Continuing Dehonian commitment to the Cheyenne River Reservation

Members of the SHC Board break ground

In 1982, the Sacred Heart Center in Eagle Butte, SD, opened its doors for the first time  in a rented, two-story frame house. It was a joint effort of the Priests of the Sacred Heart, the Oblate Sisters of the Blessed Sacrament and area volunteers. The center provided a small soup kitchen, a temporary shelter for women and children, and a secondhand clothing source for those in need on the Cheyenne River Sioux Reservation.

Needs on the reservation have only grown in the 37 years since the center opened. Although the Priests of the Sacred Heart no longer have a direct pastoral presence in Eagle Butte, their commitment to the people of the Cheyenne River Sioux Reservation continues through their ongoing support of the Sacred Heart Center.

The center’s mission statement is straightforward: “Our mission is to eradicate violence and oppressive practices through the empowerment of individuals, families and communities in order to support justice, social change and non-violence.”

“The Mission Statement of the Sacred Heart Center clearly parallels the spirit of Fr. Dehon and his mission to serve underserved populations,” said Greg Fisher, executive director of the center. “Our administrative staff regularly discusses the spirit of mission at our staff meetings; we remind them that we are part of a bigger picture in our role to support the work of Fr. Dehon and the SCJ community.”

The Sacred Heart Center provides multiple social services. Its two major operations are the Family Violence Program, which includes emergency shelter for domestic violence and sexual assault victims, and a Child Services Program, which operates a state licensed group home for youth aged 10-17.

“It is interesting to note that our group home is the only state licensed group home facility located within the boundaries of a reservation in South Dakota,” said Greg Fisher. “In addition, the Sacred Heart Center continues to operate our Bear Necessities Thrift Store, which has the distinction of being the only thrift store in operation within the boundaries of the reservation. The intent of the store is to provide needed household items and clothing to the area at the most reasonable price.”

The center also staffs an Outreach Program, which provides education and awareness initiatives throughout the reservation.

Mike Tyrell, president of St. Joseph’s Indian School, speaks at the ground-breaking

Ground broken for new shelter

On October 29, the Sacred Heart Center had a groundbreaking ceremony for a new Family Violence Women’s Safe Shelter. Greg Fisher recently spoke about why it is needed.

“There are two reasons for the new building,” he said. “The first and most obvious is the size of the current facility; it is simply not large enough for the victims that are served, or for our staff. The residential area is limited in size, often times forcing us to have several clients and their families sharing rooms. Common areas for victims are small and bathrooms are shared by residents. In addition, office space is limited, forcing several staff members to share space.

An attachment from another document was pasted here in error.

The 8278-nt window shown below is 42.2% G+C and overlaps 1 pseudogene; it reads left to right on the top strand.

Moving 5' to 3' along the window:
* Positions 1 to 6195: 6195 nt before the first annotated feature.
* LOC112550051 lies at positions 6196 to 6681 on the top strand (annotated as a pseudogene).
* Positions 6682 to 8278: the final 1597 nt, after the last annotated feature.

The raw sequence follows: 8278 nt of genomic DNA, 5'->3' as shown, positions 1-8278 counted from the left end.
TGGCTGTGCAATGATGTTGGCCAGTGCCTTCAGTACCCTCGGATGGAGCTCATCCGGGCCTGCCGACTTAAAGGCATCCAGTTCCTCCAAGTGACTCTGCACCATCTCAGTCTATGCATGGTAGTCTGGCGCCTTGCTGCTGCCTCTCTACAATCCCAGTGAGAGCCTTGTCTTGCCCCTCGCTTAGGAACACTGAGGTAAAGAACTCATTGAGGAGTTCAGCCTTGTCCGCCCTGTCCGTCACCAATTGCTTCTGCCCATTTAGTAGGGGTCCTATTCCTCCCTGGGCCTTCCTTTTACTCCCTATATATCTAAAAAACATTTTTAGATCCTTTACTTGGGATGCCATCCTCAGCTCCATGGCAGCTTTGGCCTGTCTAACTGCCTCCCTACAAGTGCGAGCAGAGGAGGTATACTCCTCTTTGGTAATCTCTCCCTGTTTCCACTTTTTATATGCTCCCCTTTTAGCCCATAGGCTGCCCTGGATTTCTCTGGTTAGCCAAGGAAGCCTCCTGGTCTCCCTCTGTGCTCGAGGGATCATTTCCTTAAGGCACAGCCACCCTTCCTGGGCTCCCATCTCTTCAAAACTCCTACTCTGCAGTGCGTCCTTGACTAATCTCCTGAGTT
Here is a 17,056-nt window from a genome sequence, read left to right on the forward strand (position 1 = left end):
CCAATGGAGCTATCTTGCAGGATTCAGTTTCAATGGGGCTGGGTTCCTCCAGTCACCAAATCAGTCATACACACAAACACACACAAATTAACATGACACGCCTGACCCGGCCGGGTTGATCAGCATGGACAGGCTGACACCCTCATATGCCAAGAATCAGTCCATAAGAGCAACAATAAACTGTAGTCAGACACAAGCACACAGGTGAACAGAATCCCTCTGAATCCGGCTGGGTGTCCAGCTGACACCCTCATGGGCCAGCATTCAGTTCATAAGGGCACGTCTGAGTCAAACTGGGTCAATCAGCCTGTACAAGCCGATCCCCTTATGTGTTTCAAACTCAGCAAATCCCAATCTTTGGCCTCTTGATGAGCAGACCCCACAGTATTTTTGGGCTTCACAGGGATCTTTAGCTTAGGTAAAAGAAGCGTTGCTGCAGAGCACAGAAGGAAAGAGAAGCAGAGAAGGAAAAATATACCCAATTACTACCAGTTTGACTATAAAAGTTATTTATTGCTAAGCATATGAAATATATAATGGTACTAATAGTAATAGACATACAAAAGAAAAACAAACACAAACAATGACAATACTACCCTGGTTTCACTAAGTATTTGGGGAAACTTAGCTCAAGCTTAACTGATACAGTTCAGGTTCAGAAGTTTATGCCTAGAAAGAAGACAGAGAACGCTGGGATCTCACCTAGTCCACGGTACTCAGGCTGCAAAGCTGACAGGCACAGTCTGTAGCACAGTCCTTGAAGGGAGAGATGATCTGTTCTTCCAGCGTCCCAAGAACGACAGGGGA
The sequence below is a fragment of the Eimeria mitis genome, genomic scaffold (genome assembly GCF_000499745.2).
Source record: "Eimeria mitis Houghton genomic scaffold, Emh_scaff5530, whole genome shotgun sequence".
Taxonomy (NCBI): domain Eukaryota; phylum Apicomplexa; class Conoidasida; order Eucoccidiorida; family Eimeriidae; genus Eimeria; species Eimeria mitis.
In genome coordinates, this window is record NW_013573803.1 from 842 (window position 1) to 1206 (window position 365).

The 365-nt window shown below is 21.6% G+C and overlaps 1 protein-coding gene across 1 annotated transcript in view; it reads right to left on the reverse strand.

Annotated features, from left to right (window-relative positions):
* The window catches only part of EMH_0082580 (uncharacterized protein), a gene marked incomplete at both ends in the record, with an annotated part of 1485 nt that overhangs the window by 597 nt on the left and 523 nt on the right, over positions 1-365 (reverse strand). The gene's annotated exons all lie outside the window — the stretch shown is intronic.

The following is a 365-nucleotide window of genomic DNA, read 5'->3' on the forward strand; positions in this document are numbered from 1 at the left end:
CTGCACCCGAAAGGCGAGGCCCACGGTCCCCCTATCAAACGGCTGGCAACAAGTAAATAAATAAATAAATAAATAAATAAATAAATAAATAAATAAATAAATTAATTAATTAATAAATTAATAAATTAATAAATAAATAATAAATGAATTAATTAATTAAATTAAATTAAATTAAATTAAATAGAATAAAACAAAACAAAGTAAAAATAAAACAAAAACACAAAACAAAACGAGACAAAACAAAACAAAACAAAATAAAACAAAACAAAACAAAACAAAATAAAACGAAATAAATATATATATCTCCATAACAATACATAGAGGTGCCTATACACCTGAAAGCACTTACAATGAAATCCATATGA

“The new facility will have enough space for victims to have their own rooms, including a private bath. The common areas will be significantly larger. There will be an indoor play area for the children of victims. In addition, all staff will have private offices. Plus, there will be a conference room as well as a small meeting room which can be used for meetings with victims, such as when a victim needs to meet privately with the police department.”

Traditionally, most emergency shelters across the country are not able to house male victims, or a woman who has a teenage son. The new building will have rooms located separate from the main shelter which will allow the center to house these victims.

It is obvious from the center’s ongoing growth that the needs of the area are also growing. “Unfortunately, the number of victims of domestic violence and sexual assault is not declining in our service area,” said Greg. “A new building is critical as a part of the process to assist victims.

“In addition, sex trafficking is a growing concern in our service area. A large ‘man camp’ supporting the Keystone XL Pipeline project is being constructed near the western boundary of the Cheyenne River Sioux Reservation. This camp has prompted the center to educate the area in regard to sex trafficking and to provide assistance to potential victims.”

During the last fiscal year, the Sacred Heart Center Child Services Department helped 175 youth. The Family Violence Program assisted 332 victims of domestic violence, sexual assault, and other abuse. The thrift store served nearly 5,000 people, and the outreach program had contact with approximately 3,000 people.

The Priests of the Sacred Heart are no longer on the Cheyenne River Sioux Reservation but the Dehonian commitment to its people continues.

Click here to visit the Sacred Heart Center’s website.

Placing shovels in the four directions